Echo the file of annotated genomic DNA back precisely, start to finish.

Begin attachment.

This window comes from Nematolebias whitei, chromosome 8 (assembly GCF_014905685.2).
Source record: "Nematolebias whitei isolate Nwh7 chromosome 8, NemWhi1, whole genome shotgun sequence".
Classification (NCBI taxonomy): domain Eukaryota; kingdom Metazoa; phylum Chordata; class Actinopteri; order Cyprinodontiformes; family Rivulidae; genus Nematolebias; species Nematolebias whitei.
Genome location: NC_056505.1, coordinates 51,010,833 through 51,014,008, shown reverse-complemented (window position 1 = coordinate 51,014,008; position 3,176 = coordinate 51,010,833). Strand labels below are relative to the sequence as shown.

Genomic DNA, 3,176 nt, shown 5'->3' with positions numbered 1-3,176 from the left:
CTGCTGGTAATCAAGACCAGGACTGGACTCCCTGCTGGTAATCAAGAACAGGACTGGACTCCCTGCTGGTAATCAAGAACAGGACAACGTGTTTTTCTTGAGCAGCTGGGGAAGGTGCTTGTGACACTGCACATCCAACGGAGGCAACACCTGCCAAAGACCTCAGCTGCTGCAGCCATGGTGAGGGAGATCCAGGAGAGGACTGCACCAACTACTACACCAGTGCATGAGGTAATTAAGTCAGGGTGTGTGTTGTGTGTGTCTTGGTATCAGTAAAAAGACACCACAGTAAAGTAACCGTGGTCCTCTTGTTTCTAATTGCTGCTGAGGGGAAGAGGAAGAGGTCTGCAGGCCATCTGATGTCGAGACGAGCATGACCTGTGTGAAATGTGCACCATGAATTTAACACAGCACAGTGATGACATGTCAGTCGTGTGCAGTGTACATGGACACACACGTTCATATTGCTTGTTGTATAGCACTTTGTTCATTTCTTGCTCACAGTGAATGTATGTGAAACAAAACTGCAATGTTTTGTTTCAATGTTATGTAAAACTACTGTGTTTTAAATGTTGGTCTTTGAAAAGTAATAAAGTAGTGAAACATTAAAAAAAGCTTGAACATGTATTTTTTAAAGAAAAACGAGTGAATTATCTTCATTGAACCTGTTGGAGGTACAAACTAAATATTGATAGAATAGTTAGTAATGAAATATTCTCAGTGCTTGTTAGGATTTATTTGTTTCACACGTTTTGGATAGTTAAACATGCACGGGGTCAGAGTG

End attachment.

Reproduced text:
This window comes from Nematolebias whitei, chromosome 8 (assembly GCF_014905685.2).
Source record: "Nematolebias whitei isolate Nwh7 chromosome 8, NemWhi1, whole genome shotgun sequence".
Classification (NCBI taxonomy): domain Eukaryota; kingdom Metazoa; phylum Chordata; class Actinopteri; order Cyprinodontiformes; family Rivulidae; genus Nematolebias; species Nematolebias whitei.
Genome location: NC_056505.1, coordinates 51,010,833 through 51,014,008, shown reverse-complemented (window position 1 = coordinate 51,014,008; position 3,176 = coordinate 51,010,833). Strand labels below are relative to the sequence as shown.

Genomic DNA, 3,176 nt, shown 5'->3' with positions numbered 1-3,176 from the left:
CTGCTGGTAATCAAGACCAGGACTGGACTCCCTGCTGGTAATCAAGAACAGGACTGGACTCCCTGCTGGTAATCAAGAACAGGACAACGTGTTTTTCTTGAGCAGCTGGGGAAGGTGCTTGTGACACTGCACATCCAACGGAGGCAACACCTGCCAAAGACCTCAGCTGCTGCAGCCATGGTGAGGGAGATCCAGGAGAGGACTGCACCAACTACTACACCAGTGCATGAGGTAATTAAGTCAGGGTGTGTGTTGTGTGTGTCTTGGTATCAGTAAAAAGACACCACAGTAAAGTAACCGTGGTCCTCTTGTTTCTAATTGCTGCTGAGGGGAAGAGGAAGAGGTCTGCAGGCCATCTGATGTCGAGACGAGCATGACCTGTGTGAAATGTGCACCATGAATTTAACACAGCACAGTGATGACATGTCAGTCGTGTGCAGTGTACATGGACACACACGTTCATATTGCTTGTTGTATAGCACTTTGTTCATTTCTTGCTCACAGTGAATGTATGTGAAACAAAACTGCAATGTTTTGTTTCAATGTTATGTAAAACTACTGTGTTTTAAATGTTGGTCTTTGAAAAGTAATAAAGTAGTGAAACATTAAAAAAAGCTTGAACATGTATTTTTTAAAGAAAAACGAGTGAATTATCTTCATTGAACCTGTTGGAGGTACAAACTAAATATTGATAGAATAGTTAGTAATGAAATATTCTCAGTGCTTGTTAGGATTTATTTGTTTCACACGTTTTGGATAGTTAAACATGCACGGGGTCAGAGTG